GROUP SAYS TRADE REFORM MIGHT HELP ENVIRONMENT

GROUP SAYS TRADE REFORM MIGHT HELP ENVIRONMENT

Trade distorting practices can have a potentially damaging impact on the environment, according to a report by the World Wide Fund for Nature (WWF).

"Current world market prices, patterns of trade, trade policies, and multilateral trade agreements, lead to unsustainable pressure on the environment," said the WWF study "South-North terms of trade, Environmental Protection and Sustainable Development," released Wednesday.Many of the trade-related environmental problems stem from the inability of governments to grasp the "full environmental costs incurred in the extraction, production, transport, use, and recycling or disposal of traded goods," it said.

To redress the situation WWF proposes adopting on a global scale a ''polluter pays" system in which industry pays its own environmental costs at each stage, eventually passing these external costs on to the consumer.

the report noted, however, that producers who absorbed their costs "have a legitimate desire to ensure that others do not gain a short-term" advantage on domestic or world markets by externalizing their costs.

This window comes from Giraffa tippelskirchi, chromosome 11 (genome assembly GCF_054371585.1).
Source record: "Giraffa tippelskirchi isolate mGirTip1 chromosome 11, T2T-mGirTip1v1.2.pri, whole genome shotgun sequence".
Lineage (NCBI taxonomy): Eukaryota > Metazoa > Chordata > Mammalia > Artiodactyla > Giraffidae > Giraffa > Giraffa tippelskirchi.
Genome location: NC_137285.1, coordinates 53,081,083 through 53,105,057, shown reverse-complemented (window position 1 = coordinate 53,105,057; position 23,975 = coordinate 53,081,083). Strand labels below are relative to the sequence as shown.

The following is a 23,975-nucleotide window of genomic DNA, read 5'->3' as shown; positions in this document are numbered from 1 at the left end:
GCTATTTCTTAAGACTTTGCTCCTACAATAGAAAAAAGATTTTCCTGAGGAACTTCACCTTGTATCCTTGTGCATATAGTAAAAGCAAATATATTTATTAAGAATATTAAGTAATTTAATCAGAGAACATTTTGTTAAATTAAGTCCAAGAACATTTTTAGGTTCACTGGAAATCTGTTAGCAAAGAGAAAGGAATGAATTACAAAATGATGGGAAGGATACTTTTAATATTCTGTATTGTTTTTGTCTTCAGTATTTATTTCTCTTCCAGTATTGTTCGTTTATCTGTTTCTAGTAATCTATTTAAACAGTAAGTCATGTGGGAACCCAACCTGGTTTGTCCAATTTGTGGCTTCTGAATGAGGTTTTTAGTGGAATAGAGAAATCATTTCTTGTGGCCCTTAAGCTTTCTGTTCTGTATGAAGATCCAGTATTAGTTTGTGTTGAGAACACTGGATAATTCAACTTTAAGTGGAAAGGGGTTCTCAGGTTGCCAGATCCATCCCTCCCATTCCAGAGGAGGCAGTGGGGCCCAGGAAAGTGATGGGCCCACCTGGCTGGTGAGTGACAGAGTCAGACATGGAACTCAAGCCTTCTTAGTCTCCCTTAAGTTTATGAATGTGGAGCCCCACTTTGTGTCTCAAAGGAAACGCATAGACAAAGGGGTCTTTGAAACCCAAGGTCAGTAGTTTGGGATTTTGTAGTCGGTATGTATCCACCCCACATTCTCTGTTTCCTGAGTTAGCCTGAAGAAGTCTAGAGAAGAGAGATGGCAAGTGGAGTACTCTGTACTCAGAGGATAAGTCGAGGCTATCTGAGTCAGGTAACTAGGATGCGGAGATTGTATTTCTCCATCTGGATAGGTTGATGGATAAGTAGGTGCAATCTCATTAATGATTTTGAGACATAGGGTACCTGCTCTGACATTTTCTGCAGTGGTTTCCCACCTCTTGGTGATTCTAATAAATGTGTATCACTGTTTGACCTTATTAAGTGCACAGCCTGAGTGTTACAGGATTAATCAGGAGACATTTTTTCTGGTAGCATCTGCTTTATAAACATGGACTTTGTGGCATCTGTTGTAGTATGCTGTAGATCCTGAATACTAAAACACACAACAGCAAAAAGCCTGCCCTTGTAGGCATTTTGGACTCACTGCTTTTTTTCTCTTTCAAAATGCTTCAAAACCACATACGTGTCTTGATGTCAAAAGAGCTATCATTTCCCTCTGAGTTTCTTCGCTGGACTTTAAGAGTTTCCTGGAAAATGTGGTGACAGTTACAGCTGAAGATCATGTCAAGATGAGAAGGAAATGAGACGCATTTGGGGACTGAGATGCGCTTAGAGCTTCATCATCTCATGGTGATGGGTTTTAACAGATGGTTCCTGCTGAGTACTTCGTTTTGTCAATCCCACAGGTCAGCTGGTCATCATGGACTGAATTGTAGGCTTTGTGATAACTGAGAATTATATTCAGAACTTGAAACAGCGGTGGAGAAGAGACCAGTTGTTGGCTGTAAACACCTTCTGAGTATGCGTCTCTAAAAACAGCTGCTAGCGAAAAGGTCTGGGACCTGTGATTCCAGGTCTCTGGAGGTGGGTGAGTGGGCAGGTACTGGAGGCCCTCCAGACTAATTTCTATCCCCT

The report said many developing nations fear the rise of "green protectionism" in industrialized countries, wherein imports would be blocked

from poorer countries that cannot afford enviroment-sensitive production programs. It is unlikely that these nations would be able to absorb environmental costs without the assistance of the wealthier, industrial countries, the report concluded.

One way to help developing countries fight the environmentally harmful effects of production would be to repatriate import tariffs levied on products

from such countries if those products are not priced to reflect the full environmental costs of production. These funds could then be used for clean up or for the development of more environmentally friendly production processes.

Another way would be to create an international environment fund to assist developing countries, the report suggested.